We just loved each other, grew up loving each other and still love each other. Gihan (my Muslim friend) and I are still BFFs. I just had dinner with Charo and other pals a couple weeks ago. Erica invites me to birthday parties for her children. I was Ngyuen’s prom date when I was a junior and we only lost touch when he joined the Marines. I still go by his father’s house when I’m in the area even though his English hasn’t really improved since 1983…but he still loves me. Donnie and I talk long into the night when he isn’t exploring the world.
Land of the Free, Home of the Brave, Loyal, Friendly, Resilient MUTT
We grew up in an America of Mutts. I’m not saying that everything was roses and unicorn kisses, but we were American and America was stronger because we could blend all these cultures and races together. Children had this strange appreciation that we all bled the same color when we fell off the monkey bars. We cared less about the color of your skin and more about the color of your bike. They have RED????
We could tell the difference between a joke in love and someone being a racist bigot and Lord help the kid who crossed that line.
We were kids who wanted to roller-skate and who constructed ramps, guns, and swords out of every discarded piece of wood. In the glow of a streetlight everyone was pretty much the same color.
Bullfrogs ran from all of us.
No One’s Laughing
These days, I find myself less prone to joke or make conversation with others of a different ethnicity or culture because, bluntly, it’s exhausting and I always seem to screw it up. I find myself hedging everything I say, backpedaling, and struggling to remember my proper and approved PC vocabulary.
I once was trying to be polite when I referred to someone as Hispanic…only to be razed for the next half hour how this person was from Argentina and NOT Hispanic and I was a jerk for not knowing this. I referred to someone as African American only to get my tail handed to me that this person was from Jamaica and didn’t like that term and it figured a white girl would be so insensitive.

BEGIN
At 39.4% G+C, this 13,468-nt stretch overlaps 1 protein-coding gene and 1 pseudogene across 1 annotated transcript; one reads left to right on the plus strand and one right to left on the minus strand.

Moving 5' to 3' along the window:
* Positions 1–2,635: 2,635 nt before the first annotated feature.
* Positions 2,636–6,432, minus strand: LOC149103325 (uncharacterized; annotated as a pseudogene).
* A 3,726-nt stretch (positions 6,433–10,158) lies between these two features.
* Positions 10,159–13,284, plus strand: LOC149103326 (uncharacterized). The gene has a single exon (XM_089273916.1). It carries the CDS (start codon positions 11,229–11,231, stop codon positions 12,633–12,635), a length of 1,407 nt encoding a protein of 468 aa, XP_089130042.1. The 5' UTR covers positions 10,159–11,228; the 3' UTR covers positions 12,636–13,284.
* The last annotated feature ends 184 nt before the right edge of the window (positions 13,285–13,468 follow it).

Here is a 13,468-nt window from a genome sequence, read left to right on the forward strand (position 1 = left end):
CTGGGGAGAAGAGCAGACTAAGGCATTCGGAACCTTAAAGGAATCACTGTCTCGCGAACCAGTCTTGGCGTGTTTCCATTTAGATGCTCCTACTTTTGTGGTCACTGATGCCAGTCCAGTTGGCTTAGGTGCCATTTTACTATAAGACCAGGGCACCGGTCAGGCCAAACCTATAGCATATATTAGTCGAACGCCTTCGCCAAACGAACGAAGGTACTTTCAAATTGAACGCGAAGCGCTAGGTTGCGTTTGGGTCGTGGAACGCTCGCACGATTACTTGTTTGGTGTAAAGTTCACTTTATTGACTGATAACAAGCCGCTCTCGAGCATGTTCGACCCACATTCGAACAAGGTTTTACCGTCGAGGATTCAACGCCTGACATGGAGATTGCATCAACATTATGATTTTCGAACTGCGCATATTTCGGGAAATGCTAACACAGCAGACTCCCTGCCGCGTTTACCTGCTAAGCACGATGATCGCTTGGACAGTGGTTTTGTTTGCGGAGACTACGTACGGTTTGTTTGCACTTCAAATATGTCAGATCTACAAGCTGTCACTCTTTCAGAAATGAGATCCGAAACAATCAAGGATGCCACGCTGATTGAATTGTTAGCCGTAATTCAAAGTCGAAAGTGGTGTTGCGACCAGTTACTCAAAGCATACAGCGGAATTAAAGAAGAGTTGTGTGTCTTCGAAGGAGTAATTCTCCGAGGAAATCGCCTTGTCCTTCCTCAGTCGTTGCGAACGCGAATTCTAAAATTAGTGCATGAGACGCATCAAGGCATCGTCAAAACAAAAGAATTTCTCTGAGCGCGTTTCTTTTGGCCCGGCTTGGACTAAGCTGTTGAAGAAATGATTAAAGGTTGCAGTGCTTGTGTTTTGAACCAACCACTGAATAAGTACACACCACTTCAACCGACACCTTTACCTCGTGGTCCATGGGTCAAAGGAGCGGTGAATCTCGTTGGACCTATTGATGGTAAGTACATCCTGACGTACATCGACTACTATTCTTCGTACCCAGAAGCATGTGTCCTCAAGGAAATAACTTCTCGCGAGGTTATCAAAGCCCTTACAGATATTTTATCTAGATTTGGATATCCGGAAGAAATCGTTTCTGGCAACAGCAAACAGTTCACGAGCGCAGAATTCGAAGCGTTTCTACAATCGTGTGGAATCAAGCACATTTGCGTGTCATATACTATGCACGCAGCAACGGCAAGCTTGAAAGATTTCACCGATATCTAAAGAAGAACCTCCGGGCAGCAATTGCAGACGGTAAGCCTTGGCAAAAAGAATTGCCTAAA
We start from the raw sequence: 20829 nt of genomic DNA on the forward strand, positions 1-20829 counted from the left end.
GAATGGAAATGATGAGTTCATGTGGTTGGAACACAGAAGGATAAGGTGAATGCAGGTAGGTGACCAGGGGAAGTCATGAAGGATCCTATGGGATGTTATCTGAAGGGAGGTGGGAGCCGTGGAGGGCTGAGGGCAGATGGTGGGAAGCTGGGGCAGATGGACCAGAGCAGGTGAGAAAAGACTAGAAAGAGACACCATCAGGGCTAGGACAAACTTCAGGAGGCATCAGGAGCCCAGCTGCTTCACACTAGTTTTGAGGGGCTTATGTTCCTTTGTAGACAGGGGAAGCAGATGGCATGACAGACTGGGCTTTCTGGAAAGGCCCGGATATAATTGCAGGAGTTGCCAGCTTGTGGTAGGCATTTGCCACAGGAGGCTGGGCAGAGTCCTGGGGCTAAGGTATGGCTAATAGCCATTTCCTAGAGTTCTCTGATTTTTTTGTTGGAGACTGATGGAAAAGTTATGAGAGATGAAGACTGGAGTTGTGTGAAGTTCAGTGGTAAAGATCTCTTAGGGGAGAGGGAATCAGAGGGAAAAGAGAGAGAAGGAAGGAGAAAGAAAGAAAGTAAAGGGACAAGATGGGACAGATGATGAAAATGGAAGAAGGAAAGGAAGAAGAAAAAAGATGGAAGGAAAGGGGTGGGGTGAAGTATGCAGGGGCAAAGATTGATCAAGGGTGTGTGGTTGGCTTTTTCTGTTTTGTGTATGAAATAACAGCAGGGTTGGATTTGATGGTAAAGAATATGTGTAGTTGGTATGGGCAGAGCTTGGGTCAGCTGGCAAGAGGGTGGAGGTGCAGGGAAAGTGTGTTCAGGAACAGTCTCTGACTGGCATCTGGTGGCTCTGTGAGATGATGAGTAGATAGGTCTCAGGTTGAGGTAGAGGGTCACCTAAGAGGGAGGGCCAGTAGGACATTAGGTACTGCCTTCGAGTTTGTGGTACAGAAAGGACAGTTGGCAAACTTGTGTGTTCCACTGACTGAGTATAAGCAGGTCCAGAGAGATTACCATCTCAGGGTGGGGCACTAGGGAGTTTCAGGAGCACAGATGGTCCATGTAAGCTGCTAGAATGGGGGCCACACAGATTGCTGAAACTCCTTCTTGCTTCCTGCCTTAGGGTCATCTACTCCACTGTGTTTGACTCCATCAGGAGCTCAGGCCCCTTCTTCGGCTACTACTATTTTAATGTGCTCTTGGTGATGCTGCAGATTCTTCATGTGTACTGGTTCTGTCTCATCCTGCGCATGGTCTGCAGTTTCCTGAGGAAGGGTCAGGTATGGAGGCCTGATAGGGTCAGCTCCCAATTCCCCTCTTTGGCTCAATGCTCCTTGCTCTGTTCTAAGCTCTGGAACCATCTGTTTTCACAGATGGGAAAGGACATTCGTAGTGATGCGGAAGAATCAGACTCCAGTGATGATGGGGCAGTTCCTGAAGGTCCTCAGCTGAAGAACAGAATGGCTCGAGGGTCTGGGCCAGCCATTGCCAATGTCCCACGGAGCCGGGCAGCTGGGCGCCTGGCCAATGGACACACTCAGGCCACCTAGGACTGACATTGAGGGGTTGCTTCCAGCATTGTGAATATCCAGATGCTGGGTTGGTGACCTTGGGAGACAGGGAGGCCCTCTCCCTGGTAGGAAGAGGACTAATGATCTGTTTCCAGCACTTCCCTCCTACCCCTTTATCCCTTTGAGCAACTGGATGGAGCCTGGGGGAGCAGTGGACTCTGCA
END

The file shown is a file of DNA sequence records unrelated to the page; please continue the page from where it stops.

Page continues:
If someone is mixed race? *breaks down weeping*
When others make comments about me being a racist simply because I’m white and I point out that I actually have probably the most diverse group of friends anyone could ask for…well that’s precisely what a racist would say: “I have black friends.” But *stammering* I do have black, I mean African American I mean…oh, hell I give up.
This Affects ALL of U.S.
This isn’t a phenomena exclusive to “white people,” either. I remember my husband coming home from work distraught. He worked in Corporate America at the time. One of his team members was Mexican (as in her parents immigrated from Mexico and happily embraced the American Dream). Well, on Cinco de Mayo a fellow employee (also Mexican) asked her if she was going out to celebrate with “her people.” She gave him a genuinely confused look and said, “Huh? My people? I’m American.”
The next day she was being written up by Human Resources for being culturally insensitive. Her coworker found her offensive and turned her in. My husband was having to write out her defense. A MEXICAN female was in trouble for not being Mexican enough?
How does this make any SENSE?
The real crisis in the country is we are laughing less and less. Everyone is special and fragile and needs to be handled with care. PC was to make us more sensitive and BOY did it work. Our nation has the skin of a grape. Self-importance is taking over like a malignant cancer. We walk on eggshells to avoid “offending” someone. We no longer can make mistakes. We are damned if we do and damned if we don’t.
For anyone reading this who is a “person of color” please try and talk to a “white” person. They probably aren’t a racist, they’re simply terrified they’ll say something stupid.
And if we do say something stupid, just forgive us.
I AM the Reason for Many Blonde Jokes
As much as I read about theoretical physics, math, politics, economics, I can be…well, an idiot. I drove my Honda for three years and all the while heard this weird whistling that I couldn’t get rid of. One night, I’m in a drive thru line and accidentally hit a button near the steering wheel and discovered my car had a sunroof *head desk*. This past spring I was in Tuscon and couldn’t get in the back door of my hotel no matter how many ways I laid my electronic key on the metal pad. I assumed my key was broken and kept asking for new keys. Then I returned from dinner with Piper Bayard and her daughter (a brunette) opened the metal BOX and inserted the key. I once accidentally drove to MISSOURI.
Kill me now and keep me from breeding.
Just leaving all of this to say we need to laugh more. The world is amazing and fun but we have got to lighten UP. Yes, seek out legitimate injustice and crush it. I’ll be here for help if you need.
Maybe we should all go outside and catch lightning bugs and make the longest Slip-And-Slide EVER. I get my lawn bags from Costco, so maybe we could make it reach DC ;).
I love all of you and thank you so much for blessing me with your thoughts and stories. I am a better person every day because of you. And know I was scared to write about this and that should speak volumes in itself. But, I miss just being a kid. I don’t want to be an adult anymore.